The Monk

by Matthew Lewis

line

I (Dave) read this novel recently (2006) and came across this beautiful extract which fully demonstrates the mystery and intrigue of the veil. To set the scene, they are all sat in Madrid Cathedral in the Middle Ages waiting impatiently for the service of Holy Mass to commence...

The voice came from a female, the delicacy and elegance of whose figure inspired the youths with the most lively curiosity to view the face to which it belonged. This satisfaction was denied them. The features were hidden by a thick veil; but struggling through the crowd had deranged it sufficiently to discover a neck which for symmetry and beauty might have vied with the Medicean Venus. It was of the most dazzling whiteness, and received additional charms from being shaded by the tresses of her long fair hair, which descended in ringlets to her waist. Her figure was rather below than above the middle size: it was light and airy as that of an Hamadryad. Her bosom was carefully veiled. Her dress was white; it was fastened by a blue sash, and just permitted to peep out from under it a little foot of the most delicate proportions. A chaplet of large grains hung upon her arm, and her face was covered by a veil of thick black gauze. Such was the female, to whom the youngest of the cavaliers now offered his seat, while the other thought it necessary to pay the same attention to her companion.

The old lady with many expressions of gratitude, but without much difficulty, accepted the offer, and seated herself: the young one followed her example, but made no other compliment than a simple and graceful reverence. Don Lorenzo placed himself near her; but first he whispered a few words in his friend's ear, who immediately took the hint, and endeavoured to draw off the old woman's attention from her lovely charge.

'You are doubtless lately arrived at Madrid,' said Lorenzo to his fair neighbour; 'it is impossible that such charms should have long remained unobserved; and had not this been your first public appearance, the envy of the women and the adoration of the men would have rendered you already sufficiently remarkable.'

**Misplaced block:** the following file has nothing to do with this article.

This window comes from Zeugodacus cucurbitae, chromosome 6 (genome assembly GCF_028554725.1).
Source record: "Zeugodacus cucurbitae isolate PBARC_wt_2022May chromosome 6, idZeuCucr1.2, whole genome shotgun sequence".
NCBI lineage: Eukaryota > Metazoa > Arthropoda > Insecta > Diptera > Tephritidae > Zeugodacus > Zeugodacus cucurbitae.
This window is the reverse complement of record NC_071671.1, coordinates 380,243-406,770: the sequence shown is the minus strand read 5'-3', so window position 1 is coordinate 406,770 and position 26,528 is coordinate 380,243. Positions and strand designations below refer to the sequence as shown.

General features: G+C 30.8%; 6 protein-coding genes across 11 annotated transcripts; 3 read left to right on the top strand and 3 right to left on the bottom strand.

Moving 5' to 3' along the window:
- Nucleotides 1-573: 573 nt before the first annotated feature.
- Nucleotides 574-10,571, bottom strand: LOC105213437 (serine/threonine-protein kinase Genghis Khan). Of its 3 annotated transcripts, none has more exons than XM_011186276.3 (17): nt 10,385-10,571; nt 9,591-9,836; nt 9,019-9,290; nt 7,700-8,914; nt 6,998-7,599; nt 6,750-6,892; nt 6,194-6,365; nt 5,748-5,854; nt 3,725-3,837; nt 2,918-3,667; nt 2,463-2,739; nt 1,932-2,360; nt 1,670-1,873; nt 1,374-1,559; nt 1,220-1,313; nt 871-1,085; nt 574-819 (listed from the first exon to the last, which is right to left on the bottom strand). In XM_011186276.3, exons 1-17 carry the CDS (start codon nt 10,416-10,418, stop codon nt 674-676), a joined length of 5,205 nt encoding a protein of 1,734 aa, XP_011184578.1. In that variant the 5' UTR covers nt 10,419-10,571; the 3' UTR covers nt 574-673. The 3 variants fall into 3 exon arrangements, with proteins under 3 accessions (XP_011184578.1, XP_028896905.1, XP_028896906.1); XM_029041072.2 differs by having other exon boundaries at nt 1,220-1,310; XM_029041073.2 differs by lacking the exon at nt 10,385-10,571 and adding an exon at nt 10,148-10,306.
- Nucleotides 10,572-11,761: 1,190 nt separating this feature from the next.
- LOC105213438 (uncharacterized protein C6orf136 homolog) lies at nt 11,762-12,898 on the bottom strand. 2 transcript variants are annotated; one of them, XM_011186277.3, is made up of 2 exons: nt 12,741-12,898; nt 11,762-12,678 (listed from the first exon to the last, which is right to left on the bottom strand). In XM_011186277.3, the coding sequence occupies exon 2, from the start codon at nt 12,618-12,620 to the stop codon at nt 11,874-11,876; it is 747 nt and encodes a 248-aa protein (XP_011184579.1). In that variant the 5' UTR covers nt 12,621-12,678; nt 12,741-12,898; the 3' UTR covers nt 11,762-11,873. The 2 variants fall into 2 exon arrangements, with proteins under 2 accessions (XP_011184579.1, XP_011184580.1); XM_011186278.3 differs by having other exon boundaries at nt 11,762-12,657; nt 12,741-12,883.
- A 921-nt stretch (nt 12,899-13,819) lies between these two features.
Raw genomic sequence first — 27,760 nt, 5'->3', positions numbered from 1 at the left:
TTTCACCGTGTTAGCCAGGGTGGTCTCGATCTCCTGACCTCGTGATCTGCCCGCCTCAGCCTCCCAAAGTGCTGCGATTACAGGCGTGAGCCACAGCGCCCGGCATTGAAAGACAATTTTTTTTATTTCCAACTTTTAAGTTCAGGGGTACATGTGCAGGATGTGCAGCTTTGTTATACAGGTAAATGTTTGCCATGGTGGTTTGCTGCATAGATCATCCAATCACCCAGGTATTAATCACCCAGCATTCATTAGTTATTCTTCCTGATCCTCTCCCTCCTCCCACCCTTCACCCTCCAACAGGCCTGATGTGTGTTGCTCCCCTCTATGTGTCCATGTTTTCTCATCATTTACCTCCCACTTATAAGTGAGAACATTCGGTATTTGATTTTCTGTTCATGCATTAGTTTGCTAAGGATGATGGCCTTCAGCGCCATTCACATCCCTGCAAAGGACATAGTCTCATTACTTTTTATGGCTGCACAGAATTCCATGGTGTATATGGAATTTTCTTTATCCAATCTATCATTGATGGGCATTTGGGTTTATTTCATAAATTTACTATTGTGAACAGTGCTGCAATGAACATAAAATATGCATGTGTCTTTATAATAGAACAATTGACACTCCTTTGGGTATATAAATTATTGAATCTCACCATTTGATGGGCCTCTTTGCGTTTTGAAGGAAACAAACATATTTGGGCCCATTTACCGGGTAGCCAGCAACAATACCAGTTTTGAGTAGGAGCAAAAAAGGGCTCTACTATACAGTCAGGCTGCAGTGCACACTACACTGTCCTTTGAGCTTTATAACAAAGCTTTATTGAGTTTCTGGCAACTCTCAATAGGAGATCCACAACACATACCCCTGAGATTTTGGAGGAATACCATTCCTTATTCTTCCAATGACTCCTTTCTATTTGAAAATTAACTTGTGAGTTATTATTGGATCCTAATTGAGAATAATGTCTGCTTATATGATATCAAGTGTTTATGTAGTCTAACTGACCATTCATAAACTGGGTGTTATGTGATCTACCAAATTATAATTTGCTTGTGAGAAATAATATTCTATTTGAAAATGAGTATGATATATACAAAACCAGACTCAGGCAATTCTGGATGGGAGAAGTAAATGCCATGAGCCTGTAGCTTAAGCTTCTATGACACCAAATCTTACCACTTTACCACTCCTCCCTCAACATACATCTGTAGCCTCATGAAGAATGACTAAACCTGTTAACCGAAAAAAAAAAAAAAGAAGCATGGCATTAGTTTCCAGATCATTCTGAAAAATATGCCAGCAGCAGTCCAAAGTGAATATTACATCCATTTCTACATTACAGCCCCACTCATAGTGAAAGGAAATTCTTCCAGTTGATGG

He paused, in expectation of an answer. As his speech did not absolutely require one, the lady did not open her lips: After a few moments he resumed his discourse:

'Am I wrong in supposing you to be a stranger to Madrid?'

The lady hesitated; and at last, in so low a voice as to be scarcely intelligible, she made shift to answer ' 'No, Segnor.'

'Do you intend making a stay of any length?'

'Yes, Segnor.'

'I should esteem myself fortunate, were it in my power to contribute to making your abode agreeable. I am well known at Madrid, and my family has some interest at court. If I can be of any service, you cannot honour or oblige me more than by permitting me to be of use to you.' ' 'Surely,' said he to himself, 'she cannot answer that by a monosyllable; now she must say something to me.'

Lorenzo was deceived, for the lady answered only by a bow.

By this time he had discovered that his neighbour was not very conversible; but whether her silence proceeded from pride, discretion, timidity, or idiotism, he was still unable to decide.

After a pause of some minutes ' 'It is certainly from your being a stranger,' said he, 'and as yet unacquainted with our customs, that you continue to wear your veil. Permit me please to remove it.'

At the same time he advanced his hand towards the gauze: the lady raised hers to prevent him.

'I never unveil in public, Segnor.'

Extract taken from Chapter 1 pages 13-14 of the Penguin Classics Edition.

line

validator logo